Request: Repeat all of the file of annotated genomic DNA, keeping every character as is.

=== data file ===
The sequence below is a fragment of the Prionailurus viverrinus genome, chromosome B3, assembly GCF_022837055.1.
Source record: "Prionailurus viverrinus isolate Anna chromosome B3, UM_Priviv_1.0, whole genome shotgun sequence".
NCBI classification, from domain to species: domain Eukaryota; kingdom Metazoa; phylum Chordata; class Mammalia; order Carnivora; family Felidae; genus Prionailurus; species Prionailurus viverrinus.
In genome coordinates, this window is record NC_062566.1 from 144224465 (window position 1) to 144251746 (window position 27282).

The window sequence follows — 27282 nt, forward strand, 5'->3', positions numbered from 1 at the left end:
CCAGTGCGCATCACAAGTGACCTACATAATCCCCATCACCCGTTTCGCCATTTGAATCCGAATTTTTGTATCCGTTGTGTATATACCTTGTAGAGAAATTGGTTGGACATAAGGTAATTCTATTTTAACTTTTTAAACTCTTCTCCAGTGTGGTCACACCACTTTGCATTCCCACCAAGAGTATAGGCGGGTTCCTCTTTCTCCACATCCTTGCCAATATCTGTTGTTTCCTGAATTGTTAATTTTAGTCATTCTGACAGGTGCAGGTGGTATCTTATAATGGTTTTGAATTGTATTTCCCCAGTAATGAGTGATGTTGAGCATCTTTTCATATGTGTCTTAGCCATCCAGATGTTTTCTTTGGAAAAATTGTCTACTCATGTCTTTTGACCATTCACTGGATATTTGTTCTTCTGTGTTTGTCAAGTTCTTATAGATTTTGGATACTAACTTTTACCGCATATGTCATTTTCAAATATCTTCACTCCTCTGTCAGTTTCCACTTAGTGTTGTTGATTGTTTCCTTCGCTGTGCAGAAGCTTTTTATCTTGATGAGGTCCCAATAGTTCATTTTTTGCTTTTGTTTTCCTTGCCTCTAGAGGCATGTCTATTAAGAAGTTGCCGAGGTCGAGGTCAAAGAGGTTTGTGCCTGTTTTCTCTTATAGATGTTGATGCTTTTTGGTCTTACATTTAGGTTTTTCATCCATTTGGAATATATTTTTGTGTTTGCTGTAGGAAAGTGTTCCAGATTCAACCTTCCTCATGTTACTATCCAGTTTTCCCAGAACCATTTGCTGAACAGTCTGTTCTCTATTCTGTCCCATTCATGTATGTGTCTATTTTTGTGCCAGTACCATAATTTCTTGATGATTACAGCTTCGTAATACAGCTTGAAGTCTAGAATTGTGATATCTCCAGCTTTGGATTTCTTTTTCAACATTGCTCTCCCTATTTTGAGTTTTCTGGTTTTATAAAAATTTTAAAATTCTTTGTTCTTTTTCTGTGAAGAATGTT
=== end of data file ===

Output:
The sequence below is a fragment of the Prionailurus viverrinus genome, chromosome B3, assembly GCF_022837055.1.
Source record: "Prionailurus viverrinus isolate Anna chromosome B3, UM_Priviv_1.0, whole genome shotgun sequence".
NCBI classification, from domain to species: domain Eukaryota; kingdom Metazoa; phylum Chordata; class Mammalia; order Carnivora; family Felidae; genus Prionailurus; species Prionailurus viverrinus.
In genome coordinates, this window is record NC_062566.1 from 144224465 (window position 1) to 144251746 (window position 27282).

The window sequence follows — 27282 nt, forward strand, 5'->3', positions numbered from 1 at the left end:
CCAGTGCGCATCACAAGTGACCTACATAATCCCCATCACCCGTTTCGCCATTTGAATCCGAATTTTTGTATCCGTTGTGTATATACCTTGTAGAGAAATTGGTTGGACATAAGGTAATTCTATTTTAACTTTTTAAACTCTTCTCCAGTGTGGTCACACCACTTTGCATTCCCACCAAGAGTATAGGCGGGTTCCTCTTTCTCCACATCCTTGCCAATATCTGTTGTTTCCTGAATTGTTAATTTTAGTCATTCTGACAGGTGCAGGTGGTATCTTATAATGGTTTTGAATTGTATTTCCCCAGTAATGAGTGATGTTGAGCATCTTTTCATATGTGTCTTAGCCATCCAGATGTTTTCTTTGGAAAAATTGTCTACTCATGTCTTTTGACCATTCACTGGATATTTGTTCTTCTGTGTTTGTCAAGTTCTTATAGATTTTGGATACTAACTTTTACCGCATATGTCATTTTCAAATATCTTCACTCCTCTGTCAGTTTCCACTTAGTGTTGTTGATTGTTTCCTTCGCTGTGCAGAAGCTTTTTATCTTGATGAGGTCCCAATAGTTCATTTTTTGCTTTTGTTTTCCTTGCCTCTAGAGGCATGTCTATTAAGAAGTTGCCGAGGTCGAGGTCAAAGAGGTTTGTGCCTGTTTTCTCTTATAGATGTTGATGCTTTTTGGTCTTACATTTAGGTTTTTCATCCATTTGGAATATATTTTTGTGTTTGCTGTAGGAAAGTGTTCCAGATTCAACCTTCCTCATGTTACTATCCAGTTTTCCCAGAACCATTTGCTGAACAGTCTGTTCTCTATTCTGTCCCATTCATGTATGTGTCTATTTTTGTGCCAGTACCATAATTTCTTGATGATTACAGCTTCGTAATACAGCTTGAAGTCTAGAATTGTGATATCTCCAGCTTTGGATTTCTTTTTCAACATTGCTCTCCCTATTTTGAGTTTTCTGGTTTTATAAAAATTTTAAAATTCTTTGTTCTTTTTCTGTGAAGAATGTT